American Pain Scale Needs Radical Revamping

Instead of Asking About Worst Pain, How About Recalling Comfort?

Just before 6 am the lights came on and in walked a young nurse wheeling a brightly-lit computer.

And without looking my way, she asked, “On a scale of 1 – 10 with 10 being the worse pain you’ve ever experienced, how do you feel?”

The second day she came in, I stopped her.

“Oh no,” I said.  We’re not starting the day this way again . . .”

The physiology of emotions

Fort Collins, Colorado counselor and hypnotist, Ed Rupert, says asking someone to revisit pain is asking her to re-experience it.

It’s re-traumatizing.

That’s because the brain cannot distinguish between present and remembered sensations.

You need only re-experience the feeling of appreciation or awe or love to know the truth in that statement.

Seminal research from the HeartMath Institute shows that evoking strong emotions impacts our physiology.

Below is the heart-rate variability of the same person being asked to recall feelings of frustration and then appreciation.

Frustration Versus Appreciation HRV Coherence

While the first graph brings to mind chaos, harmony and ease could be ascribed to the second.

And given a choice, most of us would choose to spend time in the latter, and with the tools of HeartMath it’s possible to do.

Redefining pain and comfort

With Ed’s guidance I prepared for recent surgery by describing to him the most comfortable I’ve ever felt.

I return to floating on my back.

In the safest comfort I’ve known, I am a child. My arms and legs are splayed, and I’m surrounded and supported by a cool, Maine lake. It’s also there as an adult when I’m buoyed by the salty water of the Aegean.

And simply recounting this to Ed transports me to well being.

Surgery came and went with surprisingly little discomfort.

And here’s what I now know for sure.

A transformation is needed in the language, culture and way we train people to perceive pain and how we put to good use life-affirming emotions such as comfort and ease.

Take action!

Join a HeartMath class to learn more about the ways our emotions impact our health. Write me at: EllenSynakowski@icloud.com

Contact Ed Rupert at Changes in Attitude Hypnosis.

Read about immigrant elder care in the U.S.

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Ellen is a native of northern Maine. She is a HeartMath® trainer and coach and can be reached at EllenSynakowski@icloud.com.

Peace as Learned and Teachable Skills: UN International Day of Peace September 21, 2018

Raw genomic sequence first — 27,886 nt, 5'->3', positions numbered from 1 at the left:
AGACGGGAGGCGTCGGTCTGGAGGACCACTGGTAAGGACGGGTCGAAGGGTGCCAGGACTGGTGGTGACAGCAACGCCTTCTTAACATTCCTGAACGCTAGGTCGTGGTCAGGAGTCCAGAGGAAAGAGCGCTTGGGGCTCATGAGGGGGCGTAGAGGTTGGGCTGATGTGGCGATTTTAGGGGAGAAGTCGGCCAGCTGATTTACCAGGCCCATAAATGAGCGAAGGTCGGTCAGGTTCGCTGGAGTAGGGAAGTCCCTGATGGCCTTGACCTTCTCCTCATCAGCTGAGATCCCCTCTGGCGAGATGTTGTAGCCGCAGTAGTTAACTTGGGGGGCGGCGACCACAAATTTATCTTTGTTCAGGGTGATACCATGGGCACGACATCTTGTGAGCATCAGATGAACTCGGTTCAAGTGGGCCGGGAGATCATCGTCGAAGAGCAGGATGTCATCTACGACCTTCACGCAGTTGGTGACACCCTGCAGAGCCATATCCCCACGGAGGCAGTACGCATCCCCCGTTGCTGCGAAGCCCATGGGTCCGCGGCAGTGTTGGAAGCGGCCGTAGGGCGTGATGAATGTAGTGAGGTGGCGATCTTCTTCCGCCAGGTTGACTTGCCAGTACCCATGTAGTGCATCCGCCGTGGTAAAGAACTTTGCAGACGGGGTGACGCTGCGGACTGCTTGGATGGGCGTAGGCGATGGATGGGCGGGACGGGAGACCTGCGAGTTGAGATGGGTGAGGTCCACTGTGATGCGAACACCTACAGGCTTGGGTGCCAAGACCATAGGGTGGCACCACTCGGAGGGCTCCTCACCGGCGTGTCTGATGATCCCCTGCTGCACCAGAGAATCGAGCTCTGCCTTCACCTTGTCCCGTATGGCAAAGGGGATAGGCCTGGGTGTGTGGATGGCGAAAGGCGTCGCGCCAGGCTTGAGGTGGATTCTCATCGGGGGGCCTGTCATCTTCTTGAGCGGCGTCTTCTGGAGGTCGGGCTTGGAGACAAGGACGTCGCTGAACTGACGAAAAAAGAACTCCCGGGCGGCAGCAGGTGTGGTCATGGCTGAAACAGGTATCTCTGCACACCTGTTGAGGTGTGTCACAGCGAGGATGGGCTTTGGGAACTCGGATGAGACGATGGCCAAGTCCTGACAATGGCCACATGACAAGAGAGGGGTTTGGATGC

HRH Princess Haya Bint Al Hussein Jordan reading Article 1 of the 1948 Universal Declaration of Human Rights. (click photo to be taken to her reading)

Every year the United Nations presents the International Day of Peace.

And this year is especially notable because it marks the 70th anniversary of the Universal Declaration of Human Rights.

But the how to of peace can be elusive.

Over time, though, I’ve found three portals to equanimity.

And for me they overlap.

All three, it seems, know that as sentient beings we yearn for and move toward emotional and physical health.

And I choose to think peace fits in there, too.

Master of the Heart and HeartMath

Through personal, social and global coherence of HeartMath® I’ve learned to regulate my emotions.

All the while I am changing my heart rate variablility (HRV).

And HRV is a predictor of longevity, health and one’s emotional state.

Surprising to many,  coherence can be attained in the midst and moments of life’s challenges.

When I achieve coherence I am deeply content with my life.

The good news is that HeartMath tools can be taught to just about anyone at any age.

And with practice these skills lead to consistent, internal peace, regardless of external conditions.

I took my first HeartMath® class in 2009 from a master of the heart, David McArther.

And over time I learned to intentionally shift my physiology.

At will I can bring into balance the sympathetic and parasympathetic branches of my nervous system.

That is peace.

The Connection Practice

“Before directing the lightening in the sky, we must first harness the storms in our own hearts.”

From The Connection Practice I know that world peace, family peace — any peace — is futile without internal peace.

It is in the motto.

“Before directing the lightening in the sky, we must first harness the storms in our own hearts.”

The Connection Practice uses elements of HeartMath and Nonviolent Communication.

And these gentle starting places inform the Practice’s life-affirming skills.

From Nonviolent Communication we offer respectful empathy to ourselves and others.

Through HeartMath we access insight.

Biodynamic Craniosacral Therapy

The third part of my profession and personal practice is biodynamic craniosacral therapy.

It is described as a “. . . a gentle, sensitive form of a hands-on approach to health.”

And it is truly magical.

After completing a session I am rested and deeply peaceful.

And that is true if I am receiving or facilitating.

As a practitioner I sense the rhythms within another’s nervous system — the breathe of life.

I set out to do nothing more.

In this way the practitioner is a mirror rather than a mechanic.

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The United Nations International Day of Peace is an idea; it’s a chance to pause.

And perhaps in that pause you’ll ask if now is the right time to experience more peace in your life.